As a landlord, it’s your responsibility to keep your rental property safe. A secure and habitable environment keeps tenants happy and encourages them to renew their lease. To attract long-term tenants, your property needs to meet safety standards at the very least. Consider performing regular property inspections to spot potential safety issues on your property.

Identifying and addressing property damage or safety issues early will save you money in the future. Landlords need to be thorough and consistent with property inspections in order to meet safety standards.

Prioritize a healthy and hygienic rental home and comply with building safety codes to limit injuries and safeguard the health of your renters.

Areas to Check for Safety Issues

Here are areas to focus on to enhance safety in your rental space:


Broken heaters might only be a nuisance, but not scheduling repairs can also be a safety risk. Have a professional look into any broken heaters and book necessary repairs right away. If you wait for tenants to report the issue, you risk fire occurring on your property.

Conduct routine inspections of heaters to reduce the possibility of fires. Keep away from combustible materials and place a screen on heating sources to mitigate fire risks.


Plumbing issues, if not addressed right away, can result in dire consequences such as flooding. A flood can be costly for you, ruining furnishings, flooring and even appliances. As a landlord, keep an eye out for any water leaks. Trace the water source or hire a plumber to repair the pipes in your unit.

Extreme weather conditions can increase the risk of plumbing issues. Make sure to regularly inspect your pipes, especially in Winter and Summer. Pipes are prone to breaks, leaks and mold.

To keep from overspending on plumbing repairs and inconveniencing the renters, conduct thorough inspections. Maintaining a safe and habitable property will prevent renters from withholding rent or ending their tenancy abruptly.

Another area to check is your gutter. Evaluate its cleanliness and the efficiency of the drainage. Allocating a bit of time to clean the gutters will help you avoid leaks. Another way to combat broken pipes is to purchase high-quality ones for durability.


Since electrical issues can be life-threatening, it’s essential to address them promptly. Make sure your electrical system follows current electrical safety standards, especially if you have an older property. Hire a licensed electrician to protect the occupants of your unit from electric shock exposure and make sure you’re adhering to safety codes.

Another safety measure is to use GFI (Ground Fault Interrupter) outlets. To ensure more rental safety, have a GFI breaker in place to limit the incidence of fires.

Doors and Windows

Since doors and windows are the main entryways to a rental property, landlords need to pick the strongest and most durable materials. Locks also need to be sturdy. With secure doors and windows in place, trespassing incidents are greatly reduced.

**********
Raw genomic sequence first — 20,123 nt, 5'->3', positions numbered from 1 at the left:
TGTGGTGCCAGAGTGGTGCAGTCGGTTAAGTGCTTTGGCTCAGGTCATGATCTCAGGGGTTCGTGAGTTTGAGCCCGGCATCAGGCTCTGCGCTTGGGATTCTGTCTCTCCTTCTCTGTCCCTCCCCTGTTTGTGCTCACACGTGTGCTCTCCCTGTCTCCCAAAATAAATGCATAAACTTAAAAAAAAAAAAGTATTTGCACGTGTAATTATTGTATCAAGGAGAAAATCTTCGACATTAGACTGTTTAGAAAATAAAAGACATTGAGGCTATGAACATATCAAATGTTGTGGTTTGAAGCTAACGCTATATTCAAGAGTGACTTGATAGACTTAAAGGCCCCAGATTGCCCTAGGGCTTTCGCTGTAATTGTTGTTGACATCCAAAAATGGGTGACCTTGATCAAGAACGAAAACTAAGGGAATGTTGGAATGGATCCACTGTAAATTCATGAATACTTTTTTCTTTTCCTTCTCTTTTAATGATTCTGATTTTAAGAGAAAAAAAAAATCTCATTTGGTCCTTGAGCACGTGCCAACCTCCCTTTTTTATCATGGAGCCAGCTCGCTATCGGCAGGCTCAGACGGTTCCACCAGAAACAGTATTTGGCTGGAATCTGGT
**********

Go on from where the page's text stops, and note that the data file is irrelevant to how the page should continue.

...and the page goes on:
We also suggest budgeting for solid security systems and locks with bolts. Windows need to have strong latches and tempered glass. Emergency doors also need to be free from barriers in case of emergency.

Walls, Ceilings and Floors

Especially if the residents in your unit are retirees or small kids, you need to ensure safe flooring to limit slippage. Set up waterproof non-slip surfaces and look out for uneven and sloping floors. You can also have a foundation professional conduct an inspection and fix any issues.

Foundation problems can be expensive. Being attentive can help you curb the costs of expensive renovations and repairs. Notice stains and cracks appearing. Watch out for peeling wallpaper or bubbling paint. If you see any of these signs, call a contractor.

Ceilings are another area of concern and you should see to it that yours meet the required minimum height to properly insulate your rental. Wall cracks also need to be inspected to ensure the structural integrity of your rental unit.


Another thing you need to focus on is your appliances. Take note of their expectancy and repair any damages. If needed, replace older appliances with new ones.

When appliances are past their prime, internal wires can easily overheat and put your tenants’ safety at risk. If damage occurs as a result of normal wear and tear, it’s your responsibility to pay for repairs. Invest in high-quality units that will last longer so you don’t need to keep replacing them over and over.


Properties constructed before 1978 can potentially contain lead which is a health hazard. Before conducting a painting project or approving a renter’s request to paint the unit, hire an expert to perform a paint inspection to ensure it’s resolved.

Landlord-tenant laws also mandate landlords to disclose potential lead concerns to the renters. Make sure to protect your renters from accidental lead poisoning on your property.

Bottom Line: Make Sure Your Rental Property is Safe

Meeting safety standards needs to be one of your top priorities as a landlord. To keep your property safe, conduct preventive maintenance and schedule regular property inspections. Day-to-day maintenance tasks can be overwhelming at times, so it’s advisable to seek out help managing your property.

Especially if you’re juggling multiple properties or responsibilities, consider hiring a reliable property manager like Level Property Management Group to take care of your rental home.

Having a professional partner manage your rental unit can lead to many advantages and additional peace of mind. Contact Level Property Management today by dialing (251) 210-1664 or by emailing